Janice Griffin Gallery

Words

Sex on a Platter

I’ve never had a meal prepared for me before where the man working in the kitchen danced about the counter tops like the painter Jackson Pollock moved around the canvas. I expect cooking to be a process where the cook pays attention to the recipe. “Anyone who can read can baste, brew, batter, beat, blanch, bake, braise, barbecue and blend,” a systematic creature of analytical method might say. Billy Hartwick does not operate like this. “I’m a creator, not a line chef repeating the same old dish time-after-time!” he declares.  Hartwick doesn’t own a restaurant. Eventually, when he does, as is inevitable given his zeal, food won’t be about consistency, but about amuses bouches and taste experience in the vein of modern eateries that offer specials. Billy worships the idea of being as open to anything and everything as he can. Even dining in the dark, a trend creeping into our global paradigm, appeals to him. “No boundaries! Let us heighten the senses beyond sight to those of sound, scent, taste and touch, increasing gastronomic pleasure in a kind of theatrical blind patrons’ café where every course is sex on a platter and equally as gratifying,” is this cuisinier’s mantra.

As a part of his particular psychosis, Billy rides a flaming horse within himself. This means he must daily tame the beast before the beast vanquishes him. “It’s as if I can’t escape myself,” he laments, “or the squirrels running any which way inside my head.” For Jackson Pollock, painting was choreography, a terrible trip the light fantastic in which he intuitively chased mysterious harmonies that are the fractals, the snowflakes, seashells, branching trees and peacock feathers of the natural world. Billy Hartwick’s canvas is the plate, his medium food. Like Jackson Pollock’s samba in the studio, Hartwick’s conga in the kitchen, far from disorganized or careless, is grounded in rhythm. This gentleman has learned that when he allows himself to progress from a flowing through to a staccato condition followed by a dissolution into chaos, what comes out on the other side can be unpredictable and new, something magical with no precedent, a thing of beauty and generosity. Cooking as choreography with mind-of-no-mind, the movement language of the ancients that led to tonal communication and speech, for Billy, is the fastest way to quiet the brain. It empties him and offers him, in a word, bliss.

In this brave new world where the borders between yang and yin are becoming blurred, male can be more than bright, dry, hard, active, penetrating and controlling; female can be more than dark, wet, tender, containing, receptive and consenting. It is in the artistic feat that these exquisite and equal energies are most in the process of shape shifting into the other. When not in the kitchen, Billy Hartwick’s emotions can sit close to the surface. He connects easily with people because the restraints inhibiting social intercourse in most of us are not in Billy’s psychology. Billy can explode into friendship and intimacy that may not last the test of time. He sometimes demands a yes-or-no answer, attempting to separate what is grey into black and white, yet wants unchallenged latitude for himself. Despite his affableness, he can also emit a quality of detachment, disconnectedness, indifference and unpredictability, a lack of empathy more often than not associated with an aloof feline than an amiable dog. Paralleling the teacher and elementary school principal he was fort twenty six years, Billy the man projects faith in his own absolute authority. A brilliant but ornery-spirited Cheshire Cat with a reality of his own, he might disappear for a week, tail first, leaving not even a smile.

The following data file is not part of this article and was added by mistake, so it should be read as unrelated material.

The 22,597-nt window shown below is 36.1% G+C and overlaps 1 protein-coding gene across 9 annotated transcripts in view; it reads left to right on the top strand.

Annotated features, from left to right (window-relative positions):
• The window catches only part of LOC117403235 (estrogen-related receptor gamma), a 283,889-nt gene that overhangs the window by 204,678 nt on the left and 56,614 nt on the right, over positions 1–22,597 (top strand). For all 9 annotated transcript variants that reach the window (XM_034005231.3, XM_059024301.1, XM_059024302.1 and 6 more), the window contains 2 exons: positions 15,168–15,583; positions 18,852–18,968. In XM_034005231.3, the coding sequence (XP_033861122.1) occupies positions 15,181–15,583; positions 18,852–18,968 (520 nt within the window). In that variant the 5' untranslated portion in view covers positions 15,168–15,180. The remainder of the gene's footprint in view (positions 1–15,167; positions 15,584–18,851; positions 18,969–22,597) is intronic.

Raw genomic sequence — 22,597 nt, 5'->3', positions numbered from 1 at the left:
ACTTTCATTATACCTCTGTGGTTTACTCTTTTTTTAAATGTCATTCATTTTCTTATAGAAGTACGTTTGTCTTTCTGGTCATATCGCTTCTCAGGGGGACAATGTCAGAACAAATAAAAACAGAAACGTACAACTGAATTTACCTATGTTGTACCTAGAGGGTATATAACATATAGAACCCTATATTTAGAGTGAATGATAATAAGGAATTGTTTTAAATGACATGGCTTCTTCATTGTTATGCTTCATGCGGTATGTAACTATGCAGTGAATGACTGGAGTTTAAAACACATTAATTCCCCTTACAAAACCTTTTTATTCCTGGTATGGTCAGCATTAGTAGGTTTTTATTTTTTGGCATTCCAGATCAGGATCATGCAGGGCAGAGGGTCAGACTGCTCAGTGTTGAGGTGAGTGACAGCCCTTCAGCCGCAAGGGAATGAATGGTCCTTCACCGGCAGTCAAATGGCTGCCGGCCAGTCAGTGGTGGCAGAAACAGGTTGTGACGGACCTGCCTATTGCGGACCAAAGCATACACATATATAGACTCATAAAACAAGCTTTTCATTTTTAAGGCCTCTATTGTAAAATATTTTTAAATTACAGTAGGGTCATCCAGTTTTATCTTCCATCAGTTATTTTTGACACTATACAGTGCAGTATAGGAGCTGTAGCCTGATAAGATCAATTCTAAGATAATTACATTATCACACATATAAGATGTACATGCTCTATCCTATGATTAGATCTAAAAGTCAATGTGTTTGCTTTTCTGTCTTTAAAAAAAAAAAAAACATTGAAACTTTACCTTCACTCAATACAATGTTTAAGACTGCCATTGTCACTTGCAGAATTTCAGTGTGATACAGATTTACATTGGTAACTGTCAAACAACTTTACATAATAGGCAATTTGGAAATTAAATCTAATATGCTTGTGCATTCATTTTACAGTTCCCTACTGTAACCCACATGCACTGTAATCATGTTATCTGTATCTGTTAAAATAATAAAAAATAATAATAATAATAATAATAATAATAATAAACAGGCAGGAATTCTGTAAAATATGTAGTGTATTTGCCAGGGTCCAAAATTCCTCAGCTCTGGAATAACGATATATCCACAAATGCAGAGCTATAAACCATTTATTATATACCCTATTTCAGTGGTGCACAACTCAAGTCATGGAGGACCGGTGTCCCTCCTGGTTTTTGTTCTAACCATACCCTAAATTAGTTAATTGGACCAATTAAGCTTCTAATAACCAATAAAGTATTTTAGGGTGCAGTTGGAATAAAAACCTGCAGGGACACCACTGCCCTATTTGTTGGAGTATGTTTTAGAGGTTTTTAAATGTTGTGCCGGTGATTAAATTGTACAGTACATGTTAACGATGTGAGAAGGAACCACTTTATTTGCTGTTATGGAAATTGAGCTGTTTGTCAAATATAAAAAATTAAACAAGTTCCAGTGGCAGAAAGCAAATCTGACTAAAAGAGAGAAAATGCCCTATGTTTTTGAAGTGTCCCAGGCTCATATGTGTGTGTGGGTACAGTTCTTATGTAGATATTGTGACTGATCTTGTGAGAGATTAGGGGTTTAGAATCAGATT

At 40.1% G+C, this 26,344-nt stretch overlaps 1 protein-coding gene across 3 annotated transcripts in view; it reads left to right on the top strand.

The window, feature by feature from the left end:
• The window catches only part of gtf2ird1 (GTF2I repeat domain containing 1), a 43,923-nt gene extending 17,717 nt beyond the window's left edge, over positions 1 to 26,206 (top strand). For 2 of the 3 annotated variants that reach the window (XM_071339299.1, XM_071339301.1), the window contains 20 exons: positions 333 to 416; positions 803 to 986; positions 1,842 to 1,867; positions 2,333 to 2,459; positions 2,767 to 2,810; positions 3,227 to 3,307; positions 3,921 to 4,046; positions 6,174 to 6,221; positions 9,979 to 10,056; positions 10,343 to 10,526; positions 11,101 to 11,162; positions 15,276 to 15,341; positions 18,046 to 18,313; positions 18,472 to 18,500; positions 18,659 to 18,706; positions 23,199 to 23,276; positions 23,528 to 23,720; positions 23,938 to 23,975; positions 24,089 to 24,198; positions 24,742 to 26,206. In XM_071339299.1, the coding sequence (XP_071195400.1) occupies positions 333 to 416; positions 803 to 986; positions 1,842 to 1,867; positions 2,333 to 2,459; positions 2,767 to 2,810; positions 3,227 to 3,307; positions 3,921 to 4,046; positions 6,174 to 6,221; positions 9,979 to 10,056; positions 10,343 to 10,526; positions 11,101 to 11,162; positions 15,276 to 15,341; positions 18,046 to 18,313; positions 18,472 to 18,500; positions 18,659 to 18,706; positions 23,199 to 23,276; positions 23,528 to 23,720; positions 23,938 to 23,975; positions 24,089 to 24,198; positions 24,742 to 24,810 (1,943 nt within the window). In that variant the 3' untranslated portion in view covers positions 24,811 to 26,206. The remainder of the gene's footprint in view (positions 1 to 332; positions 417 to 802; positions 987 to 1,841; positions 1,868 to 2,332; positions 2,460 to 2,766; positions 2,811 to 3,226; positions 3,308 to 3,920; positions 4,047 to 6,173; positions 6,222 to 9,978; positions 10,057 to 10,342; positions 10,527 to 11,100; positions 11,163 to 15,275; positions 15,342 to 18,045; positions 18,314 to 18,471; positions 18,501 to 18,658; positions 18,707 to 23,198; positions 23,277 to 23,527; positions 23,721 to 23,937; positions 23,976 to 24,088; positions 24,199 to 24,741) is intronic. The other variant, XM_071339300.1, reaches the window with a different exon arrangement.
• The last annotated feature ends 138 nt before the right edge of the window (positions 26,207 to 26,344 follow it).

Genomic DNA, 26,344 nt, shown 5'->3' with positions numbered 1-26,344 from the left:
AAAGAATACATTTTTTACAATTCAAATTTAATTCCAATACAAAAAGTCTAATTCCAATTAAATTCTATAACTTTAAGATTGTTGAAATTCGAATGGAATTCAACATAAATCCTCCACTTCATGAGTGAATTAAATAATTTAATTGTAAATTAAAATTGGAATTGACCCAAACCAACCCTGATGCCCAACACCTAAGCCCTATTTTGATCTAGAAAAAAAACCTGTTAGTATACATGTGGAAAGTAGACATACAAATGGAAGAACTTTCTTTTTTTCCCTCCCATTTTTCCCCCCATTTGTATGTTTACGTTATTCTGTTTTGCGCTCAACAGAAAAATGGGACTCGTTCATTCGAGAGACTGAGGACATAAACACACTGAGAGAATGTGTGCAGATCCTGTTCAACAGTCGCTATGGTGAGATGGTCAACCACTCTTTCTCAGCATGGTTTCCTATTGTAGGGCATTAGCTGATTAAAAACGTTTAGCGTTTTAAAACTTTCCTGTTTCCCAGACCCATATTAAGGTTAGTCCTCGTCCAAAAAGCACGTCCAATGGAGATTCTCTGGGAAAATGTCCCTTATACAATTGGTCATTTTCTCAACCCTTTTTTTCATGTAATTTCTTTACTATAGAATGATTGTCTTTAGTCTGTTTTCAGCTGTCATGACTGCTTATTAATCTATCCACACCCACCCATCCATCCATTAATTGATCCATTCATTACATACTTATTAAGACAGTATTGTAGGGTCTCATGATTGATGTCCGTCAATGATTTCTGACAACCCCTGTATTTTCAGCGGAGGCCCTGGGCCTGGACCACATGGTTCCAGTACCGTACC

When getting his hands into the vegetables, however, all this changes. Billy metamorphosizes. No longer the archetypal James Dean, the hard-drinking and hard-driving masculine figure that is Jackson Pollock, Hartwick waltzes balletically into an elegant universe and becomes the androgynous and subtle Boy George, the rock star chameleon of his 1980s fascination. Like a silken spider’s web, he is strong and delicate all at once, sensing everything in his evanescent orb. “Do you really want to hurt me?” he sings. Billy, though, no longer cares. The squirrels racing helter-skelter inside his head have become synaesthetic. Color overlaps with texture, and the smell of a sizzling stir fry sounds like stars. It is here, beyond space-time, that the lamb chop freeplays with the parsnip and, knee hooked inside knee, thigh against thigh, loved but unpossessed, the beetroot, wrapped by the dreaming prawn, floats in a blushing blanket of sky.

“Sex on a platter,” Billy exclaims, “Order up!”

Maggie Gardner